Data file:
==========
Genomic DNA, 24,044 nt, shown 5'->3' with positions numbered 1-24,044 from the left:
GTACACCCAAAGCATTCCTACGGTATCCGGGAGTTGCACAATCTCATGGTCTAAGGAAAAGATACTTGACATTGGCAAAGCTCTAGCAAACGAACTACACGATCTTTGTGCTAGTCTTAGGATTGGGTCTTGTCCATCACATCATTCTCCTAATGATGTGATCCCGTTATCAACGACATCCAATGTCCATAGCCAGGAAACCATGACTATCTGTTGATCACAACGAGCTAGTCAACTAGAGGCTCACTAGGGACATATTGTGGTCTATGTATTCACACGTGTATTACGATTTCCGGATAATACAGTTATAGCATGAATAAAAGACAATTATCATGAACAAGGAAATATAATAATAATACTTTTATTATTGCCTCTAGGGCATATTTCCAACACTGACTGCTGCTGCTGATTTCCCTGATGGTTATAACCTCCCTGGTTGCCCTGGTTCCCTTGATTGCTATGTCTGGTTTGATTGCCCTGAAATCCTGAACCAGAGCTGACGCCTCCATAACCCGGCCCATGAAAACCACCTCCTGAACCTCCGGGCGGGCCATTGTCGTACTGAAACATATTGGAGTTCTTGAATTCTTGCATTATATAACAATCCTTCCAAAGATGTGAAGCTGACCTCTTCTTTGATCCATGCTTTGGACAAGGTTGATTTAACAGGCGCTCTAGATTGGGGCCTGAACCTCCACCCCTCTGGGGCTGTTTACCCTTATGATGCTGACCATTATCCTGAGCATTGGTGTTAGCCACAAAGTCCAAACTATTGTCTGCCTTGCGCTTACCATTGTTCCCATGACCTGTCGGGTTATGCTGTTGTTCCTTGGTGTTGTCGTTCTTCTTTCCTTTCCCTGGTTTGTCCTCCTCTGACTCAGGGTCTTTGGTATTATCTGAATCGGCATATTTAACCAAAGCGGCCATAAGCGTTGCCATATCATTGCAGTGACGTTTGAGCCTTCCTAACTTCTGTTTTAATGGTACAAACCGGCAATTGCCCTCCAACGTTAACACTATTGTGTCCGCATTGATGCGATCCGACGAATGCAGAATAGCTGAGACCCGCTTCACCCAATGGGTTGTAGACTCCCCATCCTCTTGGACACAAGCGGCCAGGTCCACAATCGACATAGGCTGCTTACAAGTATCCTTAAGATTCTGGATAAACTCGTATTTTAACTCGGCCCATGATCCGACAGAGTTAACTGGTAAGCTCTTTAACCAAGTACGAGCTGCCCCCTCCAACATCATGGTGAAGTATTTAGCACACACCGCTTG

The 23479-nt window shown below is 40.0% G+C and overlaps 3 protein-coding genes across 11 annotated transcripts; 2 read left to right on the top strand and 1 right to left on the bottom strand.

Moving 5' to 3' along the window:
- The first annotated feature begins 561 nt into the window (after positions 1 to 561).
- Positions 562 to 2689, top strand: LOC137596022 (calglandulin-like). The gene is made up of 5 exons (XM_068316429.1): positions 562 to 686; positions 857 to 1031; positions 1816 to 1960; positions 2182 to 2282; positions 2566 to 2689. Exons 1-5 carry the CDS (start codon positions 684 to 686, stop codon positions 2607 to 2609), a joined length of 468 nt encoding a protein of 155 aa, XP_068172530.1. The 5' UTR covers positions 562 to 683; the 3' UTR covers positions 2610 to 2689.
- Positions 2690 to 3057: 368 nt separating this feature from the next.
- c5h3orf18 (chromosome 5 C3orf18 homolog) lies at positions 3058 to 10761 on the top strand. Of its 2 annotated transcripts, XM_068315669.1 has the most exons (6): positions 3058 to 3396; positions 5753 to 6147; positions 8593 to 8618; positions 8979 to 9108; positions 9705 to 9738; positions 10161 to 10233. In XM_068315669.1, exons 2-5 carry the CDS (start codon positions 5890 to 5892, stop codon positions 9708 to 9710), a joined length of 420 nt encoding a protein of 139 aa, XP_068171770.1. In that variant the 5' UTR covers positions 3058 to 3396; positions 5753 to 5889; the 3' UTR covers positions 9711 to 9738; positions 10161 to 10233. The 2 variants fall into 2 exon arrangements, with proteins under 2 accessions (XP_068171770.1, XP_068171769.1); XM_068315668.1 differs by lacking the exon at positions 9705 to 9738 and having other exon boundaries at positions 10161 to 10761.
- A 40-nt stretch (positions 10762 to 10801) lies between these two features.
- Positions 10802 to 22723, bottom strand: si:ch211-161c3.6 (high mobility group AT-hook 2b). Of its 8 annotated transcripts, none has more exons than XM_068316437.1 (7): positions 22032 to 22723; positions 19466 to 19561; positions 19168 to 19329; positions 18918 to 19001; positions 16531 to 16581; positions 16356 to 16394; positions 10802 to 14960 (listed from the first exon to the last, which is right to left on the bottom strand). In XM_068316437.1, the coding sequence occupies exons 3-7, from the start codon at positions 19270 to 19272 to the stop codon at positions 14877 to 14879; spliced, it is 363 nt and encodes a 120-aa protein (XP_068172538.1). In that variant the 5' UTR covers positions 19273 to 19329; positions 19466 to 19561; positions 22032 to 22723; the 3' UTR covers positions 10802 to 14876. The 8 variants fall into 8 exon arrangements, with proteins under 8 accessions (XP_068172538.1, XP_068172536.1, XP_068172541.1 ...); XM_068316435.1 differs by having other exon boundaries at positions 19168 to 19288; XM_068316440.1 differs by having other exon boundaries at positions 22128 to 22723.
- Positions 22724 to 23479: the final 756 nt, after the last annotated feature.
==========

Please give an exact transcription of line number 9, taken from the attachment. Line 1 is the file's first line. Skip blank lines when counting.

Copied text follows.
- A 40-nt stretch (positions 10762 to 10801) lies between these two features.